You can say this about Mark Zuckerberg: He isn’t afraid to kill off underperformers. Facebook has launched and ended more new products than some companies put out in years of operation.
The usual process goes something like this: Facebook holds a press event and rolls out a new feature on its network to much fanfare. Often, the products are competitive in nature, a reaction to other companies playing in the same space. No one ends up using the new thing, and Facebook unceremoniously puts a bullet in the product’s head anywhere from months to years later.
It happened again this week with Facebook email, which Facebook effectively killed as of Monday afternoon.
So what has been on Facebook’s hit list over the years?
Back in 2010, Zuckerberg positioned your Facebook email address — free for every user — as an extension of the “modern messaging system.” It hooked up chat, texts and email, all within the bounds of Facebook.
Surprise! Facebook didn’t realize — or just ignored — the fact that people use different services for different things, and don’t want to unify them all inside of Facebook.
The company ended the four-year test this week. Sayanora, @facebook.com extensions.
In 2011, Facebook debuted Deals, the company’s supposed Groupon killer.
It killed nothing, except itself. Just four months later, Facebook Deals expired.
Facebook wanted a way to get users to migrate their currency onto the Facebook platform, thereby disintermediating the idea of actually spending money. As the theory goes, it’s far easier to spend “credits” since they don’t feel like real cash!
Alas, it became harder to spend Credits on things like games on Facebook, considering that game makers created their own forms of currency to spend inside their apps. It basically added another unnecessary step to the entire process and created more “friction” — the No. 1 enemy of e-commerce.
Facebook killed Credits on its platform midway through 2012.
This was one big blunder.
With no warning and no way to opt out, Facebook introduced Beacon in 2007, a way to track users’ activity on outside partner websites and share that information back to Facebook and users’ News Feeds.
Needless to say, the privacy violations here outraged users, who immediately let Facebook know as much. Facebook introduced an opt-out feature a month later, and finally killed the thing entirely in 2009 — a result of an ongoing class-action lawsuit against the product.
A blatant Quora rip-off, Facebook introduced a way for users to ask questions of their friends directly from their status update boxes back in 2010 (man, that was a year Facebook launched a bunch of stuff that didn’t work).
Surprise, surprise, no one wanted to use a full-blown Facebook product to ask questions. Facebook killed it off in 2013.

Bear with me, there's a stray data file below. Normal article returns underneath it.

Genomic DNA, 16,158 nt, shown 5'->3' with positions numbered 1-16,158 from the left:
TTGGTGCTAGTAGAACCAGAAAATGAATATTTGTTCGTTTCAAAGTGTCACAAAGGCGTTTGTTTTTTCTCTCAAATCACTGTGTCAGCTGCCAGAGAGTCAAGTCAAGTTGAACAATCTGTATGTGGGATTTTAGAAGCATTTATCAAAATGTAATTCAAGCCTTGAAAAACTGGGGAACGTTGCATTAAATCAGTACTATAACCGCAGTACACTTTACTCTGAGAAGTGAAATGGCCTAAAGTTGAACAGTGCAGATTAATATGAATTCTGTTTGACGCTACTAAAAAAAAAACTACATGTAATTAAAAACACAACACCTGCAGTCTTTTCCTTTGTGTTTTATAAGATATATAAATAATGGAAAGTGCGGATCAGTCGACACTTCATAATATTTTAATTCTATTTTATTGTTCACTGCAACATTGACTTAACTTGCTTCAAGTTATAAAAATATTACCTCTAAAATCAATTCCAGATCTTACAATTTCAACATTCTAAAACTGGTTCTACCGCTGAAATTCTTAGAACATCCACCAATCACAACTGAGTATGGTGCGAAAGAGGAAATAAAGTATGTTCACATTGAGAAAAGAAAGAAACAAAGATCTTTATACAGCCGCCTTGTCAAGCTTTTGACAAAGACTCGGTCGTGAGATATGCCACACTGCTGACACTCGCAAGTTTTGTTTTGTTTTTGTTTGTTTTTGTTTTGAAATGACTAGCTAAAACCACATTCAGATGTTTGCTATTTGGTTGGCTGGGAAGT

In retrospect, Gifts was problematic from the start.
The fruit of Facebook’s acquisition of Karma, it was Facebook’s attempt to actually sell physical goods on its platform, letting users send each other items all via Facebook.
That it failed is hardly surprising. Facebook doesn’t know how to do fulfillment, let alone deal with inventory, customer service and mailing issues with dozens of partner retailers. Add to that the fact that people just didn’t want to send each other chintzy gifts on Facebook, and it spelled the product’s demise.
In physical form, at least. Users can still send digital gifts to each other, like iTunes gift cards, but don’t expect any mini-muffin baskets courtesy of Facebook in the future.
The overall lesson here? Facebook is totally willing to launch a bunch of products and kill them off if they aren’t working out. Some could criticize the strategy; perhaps trying a different tack and sticking with the product could bring increased adoption over time.
(It’s probably worth noting here that Facebook doesn’t deep-six everything quickly. Poke, Facebook’s Snapchat clone, is still limping along in the App Store. And a massive News Feed redesign that tested poorly is still live for some small percent of users, though it won’t see a wide rollout.)
To be fair, killing off products that just aren’t up to snuff isn’t unique to Facebook. Google, Apple and other tech giants also go through cycles of releases to much ado, only to kill off the products months or years later. It is, alas, a part of the hype cycle of Silicon Valley.
And after all, being willing to put failures out of their misery can be a pretty good quality to have.
This article originally appeared on Recode.net.